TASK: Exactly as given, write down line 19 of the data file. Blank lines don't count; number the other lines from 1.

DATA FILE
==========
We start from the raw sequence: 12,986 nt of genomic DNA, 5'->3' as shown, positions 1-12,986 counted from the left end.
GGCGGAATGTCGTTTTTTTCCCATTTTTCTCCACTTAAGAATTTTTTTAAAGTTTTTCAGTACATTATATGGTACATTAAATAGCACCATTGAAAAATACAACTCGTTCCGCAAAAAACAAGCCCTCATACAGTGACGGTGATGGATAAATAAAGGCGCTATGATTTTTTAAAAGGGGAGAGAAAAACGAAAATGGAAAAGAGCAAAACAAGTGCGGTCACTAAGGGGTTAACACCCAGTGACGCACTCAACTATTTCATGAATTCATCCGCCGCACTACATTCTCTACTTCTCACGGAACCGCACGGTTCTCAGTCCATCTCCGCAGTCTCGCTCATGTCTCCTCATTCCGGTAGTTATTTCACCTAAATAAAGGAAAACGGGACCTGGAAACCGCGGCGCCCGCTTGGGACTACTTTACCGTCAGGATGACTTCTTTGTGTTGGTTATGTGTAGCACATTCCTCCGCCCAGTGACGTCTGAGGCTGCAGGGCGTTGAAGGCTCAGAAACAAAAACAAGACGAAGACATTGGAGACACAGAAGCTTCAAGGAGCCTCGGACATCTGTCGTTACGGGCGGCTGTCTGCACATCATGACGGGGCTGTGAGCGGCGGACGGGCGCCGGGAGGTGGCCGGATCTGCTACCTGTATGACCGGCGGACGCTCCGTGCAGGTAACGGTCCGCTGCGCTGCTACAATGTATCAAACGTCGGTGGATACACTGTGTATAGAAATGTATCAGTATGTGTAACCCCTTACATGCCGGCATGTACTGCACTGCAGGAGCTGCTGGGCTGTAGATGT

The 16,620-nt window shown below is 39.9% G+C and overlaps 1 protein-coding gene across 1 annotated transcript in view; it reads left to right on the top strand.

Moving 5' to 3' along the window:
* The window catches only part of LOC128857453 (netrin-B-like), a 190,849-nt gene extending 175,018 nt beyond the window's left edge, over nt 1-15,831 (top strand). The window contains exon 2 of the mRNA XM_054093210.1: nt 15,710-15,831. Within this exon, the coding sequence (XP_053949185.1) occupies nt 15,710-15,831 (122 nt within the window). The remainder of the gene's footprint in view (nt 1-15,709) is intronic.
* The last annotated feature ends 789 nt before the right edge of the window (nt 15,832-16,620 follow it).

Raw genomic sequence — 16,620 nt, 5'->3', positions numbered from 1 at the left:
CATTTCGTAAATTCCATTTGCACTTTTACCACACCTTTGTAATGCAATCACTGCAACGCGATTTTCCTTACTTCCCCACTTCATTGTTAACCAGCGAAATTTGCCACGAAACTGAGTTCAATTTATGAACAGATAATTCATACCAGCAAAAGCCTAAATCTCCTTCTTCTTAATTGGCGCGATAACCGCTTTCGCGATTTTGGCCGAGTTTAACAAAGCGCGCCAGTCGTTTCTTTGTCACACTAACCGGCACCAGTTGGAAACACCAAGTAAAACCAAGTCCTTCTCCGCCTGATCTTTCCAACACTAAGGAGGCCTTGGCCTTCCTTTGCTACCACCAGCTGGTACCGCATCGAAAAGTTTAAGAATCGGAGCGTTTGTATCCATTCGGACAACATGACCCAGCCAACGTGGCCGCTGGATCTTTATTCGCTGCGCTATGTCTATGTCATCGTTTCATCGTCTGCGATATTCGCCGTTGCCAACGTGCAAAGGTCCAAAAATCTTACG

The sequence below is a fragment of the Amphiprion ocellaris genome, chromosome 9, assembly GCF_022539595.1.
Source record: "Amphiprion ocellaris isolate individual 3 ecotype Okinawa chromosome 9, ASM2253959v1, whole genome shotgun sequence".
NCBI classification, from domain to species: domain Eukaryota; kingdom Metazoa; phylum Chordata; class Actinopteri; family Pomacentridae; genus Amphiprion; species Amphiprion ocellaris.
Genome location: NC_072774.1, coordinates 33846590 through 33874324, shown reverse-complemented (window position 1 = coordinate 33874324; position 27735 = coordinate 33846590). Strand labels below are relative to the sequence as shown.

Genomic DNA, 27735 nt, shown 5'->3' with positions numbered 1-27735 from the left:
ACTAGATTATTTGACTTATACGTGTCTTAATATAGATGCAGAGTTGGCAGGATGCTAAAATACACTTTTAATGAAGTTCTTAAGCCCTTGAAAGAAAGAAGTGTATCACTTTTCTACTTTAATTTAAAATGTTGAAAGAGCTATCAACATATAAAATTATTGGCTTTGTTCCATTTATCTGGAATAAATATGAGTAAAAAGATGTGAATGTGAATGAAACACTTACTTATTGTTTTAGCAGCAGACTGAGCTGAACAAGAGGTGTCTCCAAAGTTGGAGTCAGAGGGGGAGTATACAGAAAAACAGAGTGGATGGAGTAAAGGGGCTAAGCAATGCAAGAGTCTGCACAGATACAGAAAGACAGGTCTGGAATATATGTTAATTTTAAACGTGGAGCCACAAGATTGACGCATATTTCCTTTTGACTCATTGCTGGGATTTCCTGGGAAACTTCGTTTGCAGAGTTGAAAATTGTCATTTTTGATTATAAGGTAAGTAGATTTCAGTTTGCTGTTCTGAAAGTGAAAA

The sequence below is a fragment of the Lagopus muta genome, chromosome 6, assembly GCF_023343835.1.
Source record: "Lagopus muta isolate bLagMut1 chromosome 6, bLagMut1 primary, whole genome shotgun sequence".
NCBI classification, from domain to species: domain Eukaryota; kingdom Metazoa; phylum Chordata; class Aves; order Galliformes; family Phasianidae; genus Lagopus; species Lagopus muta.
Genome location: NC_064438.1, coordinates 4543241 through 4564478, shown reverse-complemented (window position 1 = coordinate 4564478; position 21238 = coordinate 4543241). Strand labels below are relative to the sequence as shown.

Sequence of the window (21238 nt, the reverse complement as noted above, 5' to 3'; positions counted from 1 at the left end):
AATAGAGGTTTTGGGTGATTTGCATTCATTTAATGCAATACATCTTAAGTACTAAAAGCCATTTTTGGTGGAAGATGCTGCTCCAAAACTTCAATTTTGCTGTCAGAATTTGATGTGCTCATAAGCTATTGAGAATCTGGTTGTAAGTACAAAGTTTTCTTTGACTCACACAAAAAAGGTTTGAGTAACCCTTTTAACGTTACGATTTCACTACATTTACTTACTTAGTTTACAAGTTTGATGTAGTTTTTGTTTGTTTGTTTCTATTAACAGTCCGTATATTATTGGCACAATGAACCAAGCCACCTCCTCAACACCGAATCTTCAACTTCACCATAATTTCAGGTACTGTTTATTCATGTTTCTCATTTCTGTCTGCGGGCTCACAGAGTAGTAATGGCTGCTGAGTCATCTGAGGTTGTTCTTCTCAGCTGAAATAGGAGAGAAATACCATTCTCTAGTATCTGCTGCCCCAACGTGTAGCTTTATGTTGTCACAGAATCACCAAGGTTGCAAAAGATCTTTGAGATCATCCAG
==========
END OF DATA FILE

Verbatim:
Sequence of the window (21238 nt, the reverse complement as noted above, 5' to 3'; positions counted from 1 at the left end):